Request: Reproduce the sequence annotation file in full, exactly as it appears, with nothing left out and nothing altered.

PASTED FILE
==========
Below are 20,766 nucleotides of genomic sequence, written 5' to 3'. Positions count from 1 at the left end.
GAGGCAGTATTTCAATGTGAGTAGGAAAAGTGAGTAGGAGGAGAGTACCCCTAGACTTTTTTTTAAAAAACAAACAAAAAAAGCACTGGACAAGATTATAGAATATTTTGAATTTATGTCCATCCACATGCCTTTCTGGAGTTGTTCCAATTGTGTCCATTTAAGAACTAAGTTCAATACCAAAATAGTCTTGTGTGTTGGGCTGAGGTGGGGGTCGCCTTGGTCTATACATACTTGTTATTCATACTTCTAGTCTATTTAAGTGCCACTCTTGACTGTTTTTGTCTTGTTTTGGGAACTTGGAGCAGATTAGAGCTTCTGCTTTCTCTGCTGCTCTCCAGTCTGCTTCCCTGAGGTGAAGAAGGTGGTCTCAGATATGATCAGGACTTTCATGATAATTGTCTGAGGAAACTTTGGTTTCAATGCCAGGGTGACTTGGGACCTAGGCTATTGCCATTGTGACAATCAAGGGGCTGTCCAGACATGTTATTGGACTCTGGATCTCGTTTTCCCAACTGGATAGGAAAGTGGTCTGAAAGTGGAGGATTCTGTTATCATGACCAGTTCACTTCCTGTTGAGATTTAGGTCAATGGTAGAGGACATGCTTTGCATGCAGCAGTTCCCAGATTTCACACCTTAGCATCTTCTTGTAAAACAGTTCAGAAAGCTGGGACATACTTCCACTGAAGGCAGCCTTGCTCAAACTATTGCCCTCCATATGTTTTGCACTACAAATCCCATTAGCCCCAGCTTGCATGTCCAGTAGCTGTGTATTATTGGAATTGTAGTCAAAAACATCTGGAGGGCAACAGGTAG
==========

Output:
Below are 20,766 nucleotides of genomic sequence, written 5' to 3'. Positions count from 1 at the left end.
GAGGCAGTATTTCAATGTGAGTAGGAAAAGTGAGTAGGAGGAGAGTACCCCTAGACTTTTTTTTAAAAAACAAACAAAAAAAGCACTGGACAAGATTATAGAATATTTTGAATTTATGTCCATCCACATGCCTTTCTGGAGTTGTTCCAATTGTGTCCATTTAAGAACTAAGTTCAATACCAAAATAGTCTTGTGTGTTGGGCTGAGGTGGGGGTCGCCTTGGTCTATACATACTTGTTATTCATACTTCTAGTCTATTTAAGTGCCACTCTTGACTGTTTTTGTCTTGTTTTGGGAACTTGGAGCAGATTAGAGCTTCTGCTTTCTCTGCTGCTCTCCAGTCTGCTTCCCTGAGGTGAAGAAGGTGGTCTCAGATATGATCAGGACTTTCATGATAATTGTCTGAGGAAACTTTGGTTTCAATGCCAGGGTGACTTGGGACCTAGGCTATTGCCATTGTGACAATCAAGGGGCTGTCCAGACATGTTATTGGACTCTGGATCTCGTTTTCCCAACTGGATAGGAAAGTGGTCTGAAAGTGGAGGATTCTGTTATCATGACCAGTTCACTTCCTGTTGAGATTTAGGTCAATGGTAGAGGACATGCTTTGCATGCAGCAGTTCCCAGATTTCACACCTTAGCATCTTCTTGTAAAACAGTTCAGAAAGCTGGGACATACTTCCACTGAAGGCAGCCTTGCTCAAACTATTGCCCTCCATATGTTTTGCACTACAAATCCCATTAGCCCCAGCTTGCATGTCCAGTAGCTGTGTATTATTGGAATTGTAGTCAAAAACATCTGGAGGGCAACAGGTAG